Husband and wife, Brett and Rennie Sparks are The Handsome Family. The American Gothic musicians and lovers-in-arms have been together singing the deep blues since 1993. If you haven't already heard of them for HBOS's True Detective theme tune, but you enjoy the melancholy laments of Songs Of Love And Hate by Leonard Cohen or Nick Cave's Abbatoir Blues, then The Handsome Family will surely be of interest to you. Sparks' matrimonial dynamic flourishes in eerie storytelling, with their songs expressing pain, sorrow and moody gothic murder ballads. The rest of the band accompanies the couple on their headline tour to bring their live rustic moodiness to a grand audience at The Stoller Hall.
Nestter Donuts has developed somewhat of a small yet devout cult following since he sprouted out from whatever battery-acid-doused soil he was planted in. The naked (yes, nude) one-person flamenco trash band is a cowboy western on steroids; it's a travelling circus, bullring fever dream of eccentric mayhem, and behind the pseudonym is Alicante's ringmaster, Nestor Jose Lillo Fernandez. Where is the need for a band when you can play every instrument with all your extremities? Yep, that's correct - he rocks the vocals, guitar, kick and hi-hat. Hard-hitting garage rock single, Infección, crashes into the eardrums before you've even had the chance to notice - and that's how Nestor wants his flamenco to be. Destructive. Tickets for the Big Hands event are a total bargain. Catch Señor Donuts for four quid, I reckon it'll be a flamboyant fiesta you're sure to get hooked on.
Joy Division walked so this Californian darkwave act could run - so they're calling home to play in the post-punk Manc-motherland. Renowned for their libidinous lyrics and sensuality, She Wants Revenge is an electronic band wired with all things sex, filth and darkness. Justin Warfield's mischievous baritone vocals wail over blackened synths and gritty Depeche Mode-esque grooves. Tear You Apart, the band's most famous single from their acclaimed self-titled album, is replete with new-wave ambience and the most infectious goth-pop hook you've heard since Bauhaus' Bela Lugosi's Dead. Their "Disappear" tour is for those that desire to sway side-to-side to dusky disco rhythms and indulge in murky club hedonism. Catch them at FAC251 in your best leather and latex - it will be seductively sticky.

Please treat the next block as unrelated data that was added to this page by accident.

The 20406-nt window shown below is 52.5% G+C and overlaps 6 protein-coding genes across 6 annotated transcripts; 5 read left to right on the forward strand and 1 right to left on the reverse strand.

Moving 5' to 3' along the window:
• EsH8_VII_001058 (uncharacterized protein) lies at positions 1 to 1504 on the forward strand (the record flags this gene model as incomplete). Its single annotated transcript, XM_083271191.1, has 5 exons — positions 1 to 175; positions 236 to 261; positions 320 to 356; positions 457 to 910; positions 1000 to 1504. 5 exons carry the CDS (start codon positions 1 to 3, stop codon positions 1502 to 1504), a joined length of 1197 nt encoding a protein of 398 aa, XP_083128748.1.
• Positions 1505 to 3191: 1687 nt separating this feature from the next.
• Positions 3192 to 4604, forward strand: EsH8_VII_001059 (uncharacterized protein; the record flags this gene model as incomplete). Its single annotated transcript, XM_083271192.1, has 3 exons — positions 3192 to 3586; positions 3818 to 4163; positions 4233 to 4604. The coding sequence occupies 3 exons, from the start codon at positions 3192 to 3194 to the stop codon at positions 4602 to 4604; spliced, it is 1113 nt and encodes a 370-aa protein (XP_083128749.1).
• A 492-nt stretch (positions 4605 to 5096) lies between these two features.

The iconic 60's New Century Hall, once home to the likes of Hendrix and Tina Turner, is reopening after a £10 million renovation, and London's Los Bitchos are here to perform for a night of tequila-drinking Colombian dance rock. Their well-awaited debut record, Let the Festivities Begin!, was released in 2022 and fittingly named as the cowgirls storm the saloon with their Latin-inspired psychedelic instrumentals. Like other dual-nationality bands such as Khruangbin or Toro Y Moi, Los Bitchos delve deep into their cultural inspirations and wear them on their tasselled sleeves. Turkish Psych, the Australian outback and Argentine Cumbia are just a few examples of the many genres they explore. Combine all this with dreamy vintage synths and percussive instruments, and you'll hear that Los Bitchos have perfected their kaleidoscopic sound.